Some Problems with the Hobby

That said, it’s not entirely our fault that we often fall prey to purchasing more than we need. After all, the industry’s success is predicated on making us think that we “need more”. In the EDC world, this presents itself in a couple key instances. Take for example limited edition products. More often than not, limited editions are nearly identical to their production counterpart functionally, but have some minor nuance to distinguish them. People buy into the idea nonetheless, hence the abuse of “limited edition” and that we have seen from many manufacturers in the EDC community. Limited editions exploit the phenomena of FOMO (fear of missing out).

Another good example of how our psyche is exploited comes in the form of the hype train. When we make a purchase we’re happy with, we’ll flaunt our new wares. Example in case: Person A asks for a recommendation, and Person B comes along promoting something totally irrelevant to the scope of what Person A is looking for. We’ve all seen it before, especially on some of the Facebook groups. And when we make a bad purchase, we’ll try to rationalize our purchase nonetheless, thus leading to a circle jerk. This cognitive dissonance is not uncommon, we are fickle creatures.

So far, I’ve made the manufacturer look like the bad guy. But it just isn’t that simple, unfortunately. Perhaps the real root of the problem lies with the chronic flippers who game the system and prey on aforementioned FOMO. I’m sure the term “flipper” isn’t unfamiliar for many of you; however, it definitely takes on some more negative connotations in the EDC community.

After certain products sell out, said products will often hit the secondary market (ie. eBay) right after. And because there’s existing hype for the product, sellers can charge – and people pay – far more than the initial MSRP. The idea of buying in early and being able to make a tidy profit, doing pretty much nothing, is alluring. And what’s more is that it works – admittedly, I myself have done it on more than one occasion. A good example is when I flipped a Steel Flame clip I snagged at MSRP for $195. The clip served no purpose to me – I was simply curious about the hype – and when I learned how much they ran for on the secondary market, well, I flipped it for close to $600.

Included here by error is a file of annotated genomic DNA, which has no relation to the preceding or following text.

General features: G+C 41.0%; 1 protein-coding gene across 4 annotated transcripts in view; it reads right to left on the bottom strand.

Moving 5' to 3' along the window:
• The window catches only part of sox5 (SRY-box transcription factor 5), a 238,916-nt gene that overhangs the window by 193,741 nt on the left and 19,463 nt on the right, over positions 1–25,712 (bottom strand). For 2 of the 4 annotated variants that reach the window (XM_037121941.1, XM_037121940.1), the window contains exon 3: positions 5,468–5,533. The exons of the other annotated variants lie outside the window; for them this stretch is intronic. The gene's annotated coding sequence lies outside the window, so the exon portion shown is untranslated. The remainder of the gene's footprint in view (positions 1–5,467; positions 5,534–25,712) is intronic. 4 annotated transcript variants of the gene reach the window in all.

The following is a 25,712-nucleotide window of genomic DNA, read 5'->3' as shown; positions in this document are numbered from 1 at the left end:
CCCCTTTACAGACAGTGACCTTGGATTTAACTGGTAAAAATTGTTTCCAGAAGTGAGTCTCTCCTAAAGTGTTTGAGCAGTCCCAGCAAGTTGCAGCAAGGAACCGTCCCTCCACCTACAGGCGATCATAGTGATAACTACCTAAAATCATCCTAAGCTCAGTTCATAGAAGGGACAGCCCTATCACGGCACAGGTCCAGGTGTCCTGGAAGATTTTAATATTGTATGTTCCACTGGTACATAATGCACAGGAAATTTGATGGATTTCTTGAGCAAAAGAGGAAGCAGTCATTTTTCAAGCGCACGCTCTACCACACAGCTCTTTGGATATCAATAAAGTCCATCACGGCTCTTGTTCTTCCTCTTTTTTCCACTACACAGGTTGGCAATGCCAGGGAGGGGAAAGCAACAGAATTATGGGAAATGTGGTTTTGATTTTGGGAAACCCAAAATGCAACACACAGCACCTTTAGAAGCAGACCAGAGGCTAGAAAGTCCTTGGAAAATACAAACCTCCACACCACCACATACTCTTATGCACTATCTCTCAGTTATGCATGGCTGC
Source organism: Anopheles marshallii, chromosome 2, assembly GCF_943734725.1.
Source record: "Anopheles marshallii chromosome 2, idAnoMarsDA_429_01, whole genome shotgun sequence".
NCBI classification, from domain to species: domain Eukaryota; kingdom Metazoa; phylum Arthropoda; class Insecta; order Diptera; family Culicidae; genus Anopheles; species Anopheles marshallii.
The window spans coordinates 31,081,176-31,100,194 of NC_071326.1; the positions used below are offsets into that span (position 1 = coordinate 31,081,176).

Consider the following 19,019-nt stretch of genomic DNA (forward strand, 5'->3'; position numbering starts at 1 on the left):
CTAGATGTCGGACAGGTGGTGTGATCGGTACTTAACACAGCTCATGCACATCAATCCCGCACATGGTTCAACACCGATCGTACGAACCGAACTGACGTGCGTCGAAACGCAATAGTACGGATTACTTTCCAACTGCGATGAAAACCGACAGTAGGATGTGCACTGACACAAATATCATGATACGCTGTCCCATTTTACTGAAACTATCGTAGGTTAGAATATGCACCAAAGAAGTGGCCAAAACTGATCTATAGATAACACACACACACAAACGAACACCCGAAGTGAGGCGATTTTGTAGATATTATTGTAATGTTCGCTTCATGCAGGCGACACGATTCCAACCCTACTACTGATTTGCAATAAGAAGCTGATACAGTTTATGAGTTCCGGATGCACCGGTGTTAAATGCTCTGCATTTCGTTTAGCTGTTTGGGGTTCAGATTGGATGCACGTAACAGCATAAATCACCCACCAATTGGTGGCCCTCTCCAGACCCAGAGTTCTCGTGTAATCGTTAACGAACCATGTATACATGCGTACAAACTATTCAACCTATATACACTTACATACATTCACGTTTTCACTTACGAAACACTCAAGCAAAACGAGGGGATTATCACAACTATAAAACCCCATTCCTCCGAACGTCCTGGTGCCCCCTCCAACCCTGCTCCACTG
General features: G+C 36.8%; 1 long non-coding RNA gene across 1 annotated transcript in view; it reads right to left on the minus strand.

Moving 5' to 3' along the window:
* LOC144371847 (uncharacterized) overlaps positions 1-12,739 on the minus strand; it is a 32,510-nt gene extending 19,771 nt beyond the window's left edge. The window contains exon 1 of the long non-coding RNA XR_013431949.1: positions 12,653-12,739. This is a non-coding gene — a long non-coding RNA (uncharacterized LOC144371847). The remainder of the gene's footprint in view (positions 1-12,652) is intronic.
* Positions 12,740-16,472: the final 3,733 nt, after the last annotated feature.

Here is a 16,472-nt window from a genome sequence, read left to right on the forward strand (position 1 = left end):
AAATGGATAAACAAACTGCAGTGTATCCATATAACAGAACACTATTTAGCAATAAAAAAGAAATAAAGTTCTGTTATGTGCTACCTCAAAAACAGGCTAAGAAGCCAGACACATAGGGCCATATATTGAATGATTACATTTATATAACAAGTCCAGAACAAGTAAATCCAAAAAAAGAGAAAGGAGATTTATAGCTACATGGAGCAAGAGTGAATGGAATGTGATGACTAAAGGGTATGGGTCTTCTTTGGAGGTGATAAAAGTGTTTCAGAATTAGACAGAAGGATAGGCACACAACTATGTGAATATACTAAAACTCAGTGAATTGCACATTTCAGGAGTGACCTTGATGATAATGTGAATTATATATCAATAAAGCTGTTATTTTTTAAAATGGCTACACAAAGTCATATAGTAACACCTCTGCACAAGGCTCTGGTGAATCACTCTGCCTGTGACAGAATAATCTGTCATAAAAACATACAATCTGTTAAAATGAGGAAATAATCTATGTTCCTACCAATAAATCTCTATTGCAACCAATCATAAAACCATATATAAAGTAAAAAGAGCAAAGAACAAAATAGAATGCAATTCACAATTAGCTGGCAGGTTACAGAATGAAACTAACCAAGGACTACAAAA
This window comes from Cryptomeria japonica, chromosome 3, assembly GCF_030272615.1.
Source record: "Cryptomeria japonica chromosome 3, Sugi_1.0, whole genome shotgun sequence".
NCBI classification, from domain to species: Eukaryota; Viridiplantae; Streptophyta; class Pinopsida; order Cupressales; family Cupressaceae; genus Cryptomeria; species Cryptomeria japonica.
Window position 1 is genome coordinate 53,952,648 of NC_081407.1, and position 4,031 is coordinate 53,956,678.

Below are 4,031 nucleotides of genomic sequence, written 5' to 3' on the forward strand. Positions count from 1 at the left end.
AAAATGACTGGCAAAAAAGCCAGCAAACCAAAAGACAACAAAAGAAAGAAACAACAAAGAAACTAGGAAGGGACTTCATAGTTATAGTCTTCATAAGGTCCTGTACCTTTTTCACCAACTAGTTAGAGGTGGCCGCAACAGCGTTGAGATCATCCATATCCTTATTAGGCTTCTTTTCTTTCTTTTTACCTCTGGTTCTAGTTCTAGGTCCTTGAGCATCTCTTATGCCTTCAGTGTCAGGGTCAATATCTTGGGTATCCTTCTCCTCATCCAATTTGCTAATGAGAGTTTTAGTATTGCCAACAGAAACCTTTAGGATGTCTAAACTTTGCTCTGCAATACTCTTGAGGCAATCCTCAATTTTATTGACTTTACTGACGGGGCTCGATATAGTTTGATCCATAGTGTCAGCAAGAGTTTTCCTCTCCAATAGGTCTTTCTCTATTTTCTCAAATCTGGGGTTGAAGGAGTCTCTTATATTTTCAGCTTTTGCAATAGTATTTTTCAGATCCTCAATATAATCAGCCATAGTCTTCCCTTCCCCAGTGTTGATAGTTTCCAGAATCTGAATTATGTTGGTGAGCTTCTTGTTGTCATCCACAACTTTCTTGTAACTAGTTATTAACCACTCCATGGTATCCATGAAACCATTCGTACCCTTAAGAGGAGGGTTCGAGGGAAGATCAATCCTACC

Clearly, what I did was probably not all that classy in the eyes of many people who find sentimental value in Steel Flame’s products. And to this end, I don’t purchase their products anymore; stealing a purchase opportunity from someone who will genuinely appreciate their products isn’t right in my eyes. But it’s the people who do so every time, thus exacerbating the aforementioned hype train. Think about it. If I see stuff on the secondary market for more than its MSRP, it makes it desirable to me because 1) I know it has good resale value, and 2) it must be in high demand.

How to Make the Hobby More Enjoyable

If you can’t tell already, everything I’ve outlined so far is one big feedback loop that comes at the expense of your wallet. It’s a shame that it needs to be said because it’s common sense, but here it is anyways: Step back for a moment, and re-evaluate your needs objectively. You don’t need three of what is effectively the same piece of gear. Redundancy is important, yes, but only to a certain extent. After all, the whole premise of “buy once, cry once” is to only cry once with that one, big purchase.

Something else easily forgotten is that your “buy once, cry once” purchases should only be for things that you are very passionate about. If it’s not something that you’re going to use everyday for many, many years to come then you’re better off purchasing something that’s cheaper, but will give you a better utility-to-cost ratio in the long run. “Buy once, cry once” isn’t a justification to buy every high-end piece of gear out there.